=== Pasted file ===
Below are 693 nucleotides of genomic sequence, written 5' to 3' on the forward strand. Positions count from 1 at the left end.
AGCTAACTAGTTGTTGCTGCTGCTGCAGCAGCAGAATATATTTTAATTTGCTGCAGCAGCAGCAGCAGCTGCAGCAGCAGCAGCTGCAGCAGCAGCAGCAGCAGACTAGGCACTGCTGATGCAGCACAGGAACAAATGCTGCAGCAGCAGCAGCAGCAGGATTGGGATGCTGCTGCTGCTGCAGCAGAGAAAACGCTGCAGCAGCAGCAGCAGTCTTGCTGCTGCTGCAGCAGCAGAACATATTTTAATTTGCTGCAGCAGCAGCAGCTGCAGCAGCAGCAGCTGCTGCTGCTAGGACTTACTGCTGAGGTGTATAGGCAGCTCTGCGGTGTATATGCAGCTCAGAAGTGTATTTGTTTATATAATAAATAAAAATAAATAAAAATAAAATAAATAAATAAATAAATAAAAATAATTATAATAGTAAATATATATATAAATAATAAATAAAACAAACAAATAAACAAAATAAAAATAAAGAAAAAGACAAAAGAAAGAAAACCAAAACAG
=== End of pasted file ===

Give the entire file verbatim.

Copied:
Below are 693 nucleotides of genomic sequence, written 5' to 3' on the forward strand. Positions count from 1 at the left end.
AGCTAACTAGTTGTTGCTGCTGCTGCAGCAGCAGAATATATTTTAATTTGCTGCAGCAGCAGCAGCAGCTGCAGCAGCAGCAGCTGCAGCAGCAGCAGCAGCAGACTAGGCACTGCTGATGCAGCACAGGAACAAATGCTGCAGCAGCAGCAGCAGCAGGATTGGGATGCTGCTGCTGCTGCAGCAGAGAAAACGCTGCAGCAGCAGCAGCAGTCTTGCTGCTGCTGCAGCAGCAGAACATATTTTAATTTGCTGCAGCAGCAGCAGCTGCAGCAGCAGCAGCTGCTGCTGCTAGGACTTACTGCTGAGGTGTATAGGCAGCTCTGCGGTGTATATGCAGCTCAGAAGTGTATTTGTTTATATAATAAATAAAAATAAATAAAAATAAAATAAATAAATAAATAAATAAAAATAATTATAATAGTAAATATATATATAAATAATAAATAAAACAAACAAATAAACAAAATAAAAATAAAGAAAAAGACAAAAGAAAGAAAACCAAAACAG